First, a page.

Forestry: Safety

By: Patrick Cox, Photography by: Patrick Cox

When the blame game stops and reality takes over maybe then we will discover the real reason why our workers are dying at the tree face. We can all point the finger at someone else, it's so easy to do.

The worker who dies cannot speak for himself, that is obvious, but some of these guys kill themselves — tough statement, you might say, so let's analyse this statement and go from there.

Cycle helmets have been compulsory for twenty years or more. The reason being, when you crash, you have some head protection. My power of observation was tested in the city the other day, watching a cyclist pedal along the street with his helmet precariously perched on top of his sun cap, no strap holding it on. He might as well have not been wearing one.

As responsible citizens, are we not all responsible, for every one's health and safety? Should someone have stepped out, stopped him, and told him to do up his helmet?

Forestry -2Therefore, it goes on. While visiting a forestry crew recently, a logging truck driver hopped out to unload his trailer, wearing a perfectly-designed hard hat meant to protect his head from a solid blow, but he had it on backwards.

Now, if he was hit in the head and died, do we charge the company with a breach of the OSH Act? Do we charge the managing director with manslaughter? The driver would have gone through all the necessary inductions relevant to health and safety, been supplied with the right equipment, shown how to use it and then he promptly puts his hat on backwards.

Just recently, a judge ruled on a cycle death. The cyclist was wearing high-vis vest and was not seen by the driver. He also pointed out that in a number of cycle deaths over the last few years, the driver did not see the cyclist, even though they were wearing high-vis vests. Statistically, 30% of men cannot see red on green. So if the cyclist had high-vis orange riding gear on a green background of trees and shrubs, he might as well be naked for all the good it did.

There was an interesting article in the NZ Herald a few weeks ago, looking into the death of a young hunter ten years ago, also wearing high-vis vest — bang, shot dead.

So where is it going wrong? Here is a theory. Our children are growing up bubbled wrapped — they have no danger awareness. Society and the media have frightened parents to the point where a child cannot do anything in case they hurt themselves — no jungle gym or monkey bars, no bull rush at school, do not ride bikes on the road — it's counterproductive.

There's no discipline in the home, be it verbal discipline or smacking, and the child grows up without any understanding of danger, or consequence of mistakes.

The lessons that should be learned by our children before they reach the workplace are vital, but they are just not happening anymore.

The young forestry worker goes to polytechnic to learn basic skills or classroom skills. Eventually, they secure a job in a logging crew. He is then bubble-wrapped in hard hat, steel-capped boots, chainsaw-resistant chaps, radio, first aid kit, safety mitt and chain-brake on the chainsaw, chain catcher, induction programme, and high-vis clothing. Then off to work he goes, thinking he is perfectly safe because he has all this safety equipment on.

All those who have got the worker to this point feel they have done their job. But he will be missing one vital ingredient: he has not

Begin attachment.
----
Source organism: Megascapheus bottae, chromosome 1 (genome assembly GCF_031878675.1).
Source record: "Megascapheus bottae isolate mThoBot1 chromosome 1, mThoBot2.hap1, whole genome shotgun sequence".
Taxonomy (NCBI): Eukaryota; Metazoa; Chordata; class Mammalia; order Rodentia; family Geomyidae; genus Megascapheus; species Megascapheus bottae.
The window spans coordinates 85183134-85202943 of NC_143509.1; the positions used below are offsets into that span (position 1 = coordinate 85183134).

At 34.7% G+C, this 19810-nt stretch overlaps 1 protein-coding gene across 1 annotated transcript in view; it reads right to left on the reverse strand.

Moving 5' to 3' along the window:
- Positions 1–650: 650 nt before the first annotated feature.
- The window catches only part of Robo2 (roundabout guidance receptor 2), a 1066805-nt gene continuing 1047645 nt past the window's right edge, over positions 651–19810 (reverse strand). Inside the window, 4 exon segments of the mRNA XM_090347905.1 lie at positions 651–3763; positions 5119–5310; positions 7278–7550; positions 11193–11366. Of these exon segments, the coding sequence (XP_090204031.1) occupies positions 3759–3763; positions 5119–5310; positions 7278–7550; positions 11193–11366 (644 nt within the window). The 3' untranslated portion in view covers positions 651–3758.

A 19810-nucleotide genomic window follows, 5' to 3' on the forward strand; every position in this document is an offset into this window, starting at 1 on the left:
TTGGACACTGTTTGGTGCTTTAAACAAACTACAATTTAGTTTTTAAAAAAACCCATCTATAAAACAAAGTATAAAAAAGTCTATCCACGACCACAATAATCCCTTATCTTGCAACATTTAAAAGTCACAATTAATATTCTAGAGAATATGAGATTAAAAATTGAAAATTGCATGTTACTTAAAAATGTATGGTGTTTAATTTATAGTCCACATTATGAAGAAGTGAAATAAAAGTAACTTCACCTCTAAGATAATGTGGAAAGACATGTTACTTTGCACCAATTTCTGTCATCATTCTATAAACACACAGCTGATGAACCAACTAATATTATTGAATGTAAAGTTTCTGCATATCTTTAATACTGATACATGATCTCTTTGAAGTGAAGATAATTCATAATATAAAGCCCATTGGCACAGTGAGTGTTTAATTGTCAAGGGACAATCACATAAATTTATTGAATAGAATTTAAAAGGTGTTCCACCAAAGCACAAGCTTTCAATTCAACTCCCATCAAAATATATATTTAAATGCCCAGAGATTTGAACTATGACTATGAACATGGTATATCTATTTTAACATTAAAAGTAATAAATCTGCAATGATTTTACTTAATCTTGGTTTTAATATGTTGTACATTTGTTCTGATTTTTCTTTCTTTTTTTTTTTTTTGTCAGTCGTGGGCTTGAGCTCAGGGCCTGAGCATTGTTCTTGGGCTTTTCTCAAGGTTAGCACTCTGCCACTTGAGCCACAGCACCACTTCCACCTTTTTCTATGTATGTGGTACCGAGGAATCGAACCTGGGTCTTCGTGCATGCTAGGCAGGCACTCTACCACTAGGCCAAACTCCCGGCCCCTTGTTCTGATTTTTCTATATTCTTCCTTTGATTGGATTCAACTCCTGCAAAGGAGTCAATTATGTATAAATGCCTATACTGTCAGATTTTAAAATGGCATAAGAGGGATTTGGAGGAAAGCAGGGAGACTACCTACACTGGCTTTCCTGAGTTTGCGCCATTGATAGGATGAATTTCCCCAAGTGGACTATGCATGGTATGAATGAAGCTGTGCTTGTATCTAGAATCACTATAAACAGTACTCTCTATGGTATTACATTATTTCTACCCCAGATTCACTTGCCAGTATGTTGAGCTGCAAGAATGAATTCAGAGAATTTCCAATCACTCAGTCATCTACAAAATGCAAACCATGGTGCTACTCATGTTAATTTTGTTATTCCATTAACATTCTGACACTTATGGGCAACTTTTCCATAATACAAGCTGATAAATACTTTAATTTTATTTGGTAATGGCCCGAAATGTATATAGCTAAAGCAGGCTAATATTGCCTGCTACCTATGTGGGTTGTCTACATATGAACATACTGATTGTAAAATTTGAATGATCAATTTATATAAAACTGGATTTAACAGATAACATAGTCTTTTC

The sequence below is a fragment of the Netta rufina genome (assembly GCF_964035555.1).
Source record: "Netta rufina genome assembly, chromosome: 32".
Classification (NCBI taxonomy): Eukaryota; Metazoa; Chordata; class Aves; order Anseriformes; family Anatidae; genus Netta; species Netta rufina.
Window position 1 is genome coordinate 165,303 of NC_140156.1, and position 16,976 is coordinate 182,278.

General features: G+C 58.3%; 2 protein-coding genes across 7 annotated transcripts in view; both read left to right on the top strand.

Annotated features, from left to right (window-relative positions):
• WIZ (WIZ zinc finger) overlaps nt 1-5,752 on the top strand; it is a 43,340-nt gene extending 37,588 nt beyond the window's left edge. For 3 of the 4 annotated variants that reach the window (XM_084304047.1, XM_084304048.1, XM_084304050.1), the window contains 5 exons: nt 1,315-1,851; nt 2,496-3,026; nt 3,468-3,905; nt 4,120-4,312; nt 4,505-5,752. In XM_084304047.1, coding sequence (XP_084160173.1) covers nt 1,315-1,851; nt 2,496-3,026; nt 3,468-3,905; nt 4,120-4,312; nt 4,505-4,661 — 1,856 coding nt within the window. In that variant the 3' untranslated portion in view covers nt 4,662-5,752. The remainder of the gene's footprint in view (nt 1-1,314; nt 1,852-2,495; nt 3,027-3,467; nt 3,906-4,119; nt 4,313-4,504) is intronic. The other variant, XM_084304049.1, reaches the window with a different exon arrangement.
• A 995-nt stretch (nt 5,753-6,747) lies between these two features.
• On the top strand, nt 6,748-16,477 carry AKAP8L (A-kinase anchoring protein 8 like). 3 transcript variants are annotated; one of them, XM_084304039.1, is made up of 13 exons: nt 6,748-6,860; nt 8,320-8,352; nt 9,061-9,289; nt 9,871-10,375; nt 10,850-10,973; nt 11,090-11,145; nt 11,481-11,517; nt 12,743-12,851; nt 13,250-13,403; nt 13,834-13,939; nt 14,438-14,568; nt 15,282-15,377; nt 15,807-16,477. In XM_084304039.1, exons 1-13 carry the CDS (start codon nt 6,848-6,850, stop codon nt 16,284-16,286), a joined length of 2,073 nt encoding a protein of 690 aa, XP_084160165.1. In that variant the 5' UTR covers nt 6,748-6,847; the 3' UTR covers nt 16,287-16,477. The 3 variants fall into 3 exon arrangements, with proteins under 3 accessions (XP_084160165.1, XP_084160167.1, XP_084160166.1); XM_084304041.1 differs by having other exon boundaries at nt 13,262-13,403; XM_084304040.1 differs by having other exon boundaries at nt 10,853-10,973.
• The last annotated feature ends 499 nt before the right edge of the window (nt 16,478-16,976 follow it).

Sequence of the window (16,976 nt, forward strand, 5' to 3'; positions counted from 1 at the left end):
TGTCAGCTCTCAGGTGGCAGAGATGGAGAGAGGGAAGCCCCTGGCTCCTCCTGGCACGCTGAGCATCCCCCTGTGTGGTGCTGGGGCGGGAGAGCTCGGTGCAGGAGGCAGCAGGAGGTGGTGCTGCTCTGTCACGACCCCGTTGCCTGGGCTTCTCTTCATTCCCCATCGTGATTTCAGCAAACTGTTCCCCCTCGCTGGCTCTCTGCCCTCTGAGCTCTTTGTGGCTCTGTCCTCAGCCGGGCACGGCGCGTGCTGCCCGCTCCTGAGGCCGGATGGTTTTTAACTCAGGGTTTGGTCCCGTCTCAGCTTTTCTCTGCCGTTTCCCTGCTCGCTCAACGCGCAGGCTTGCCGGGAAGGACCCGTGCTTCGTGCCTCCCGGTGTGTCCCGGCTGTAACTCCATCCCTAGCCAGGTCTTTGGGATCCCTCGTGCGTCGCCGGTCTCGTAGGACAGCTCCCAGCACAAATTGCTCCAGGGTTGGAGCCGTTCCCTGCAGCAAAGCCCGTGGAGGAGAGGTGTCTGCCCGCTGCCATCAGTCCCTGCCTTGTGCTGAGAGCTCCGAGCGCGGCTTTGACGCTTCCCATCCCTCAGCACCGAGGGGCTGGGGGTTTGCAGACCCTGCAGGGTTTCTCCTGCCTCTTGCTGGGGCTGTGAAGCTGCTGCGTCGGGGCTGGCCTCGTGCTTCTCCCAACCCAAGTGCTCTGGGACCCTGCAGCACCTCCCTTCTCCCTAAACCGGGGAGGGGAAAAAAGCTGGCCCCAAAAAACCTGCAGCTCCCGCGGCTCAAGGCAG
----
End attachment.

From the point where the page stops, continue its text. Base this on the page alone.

been exposed to any danger in his life, his reactionary instincts will not be honed.

Life experience is the only way to get these workers up to speed, even if it means showing them graphic video footage of serious accidents. We have the technology to build simulators for New Zealand Logging. Those wanting to get into the industry need to reach a certain standard before they're inducted.

Jet pilots still go into simulators after they are qualified for refresher courses and so should forestry workers. If we set a pass mark for loggers that they fail to reach — say the prospective logger keeps cutting himself, or killing himself or colleagues in the simulator — then no job. Simple.

Too many forestry deaths

Eight loggers have died this year. Most recently a 63-year-old cutter from Murapara, a family man with young children. Is this too old to work in this industry? Maybe, but who is going to be the judge. We are all different and we need the experience of these older guys to pass on their knowledge.

There are those out there that keep blaming the government and I'm not sure what they base this on. There is one issue with government: Rogernomics and the Labour government introduced a free market economy into New Zealand. Companies are now profit driven and have to be competitive with the rest of the world.

Logging contractor prices are now honed to the bone, but we have had nearly thirty years to adjust, so I'm letting the government off the hook. It's hard case how certain individuals blame government. It doesn't matter whether it's a Labour-Green government or

National coalition, workers are still dying.The whole system needs a revamp. Under this workplace health safety law, there is nothing but punishment promised to those who break the law, and they get smacked with a huge financial stick, but where is the reward for getting it right? Has anyone asked where the money is coming from for the logging industry to develop a safe code of practice?

Sometimes a worker kills himself, we have to accept that it's nobody's fault. He took a chance and it killed him. Each individual forestry worker has a choice while carrying out his duties. If he deems a part of his job is unsafe, then do not do it — go for help instead. It is simple.

I reckon that the male species has too much macho in them and going for help could be deemed weak. Better to be deemed weak and alive, than macho and dead.

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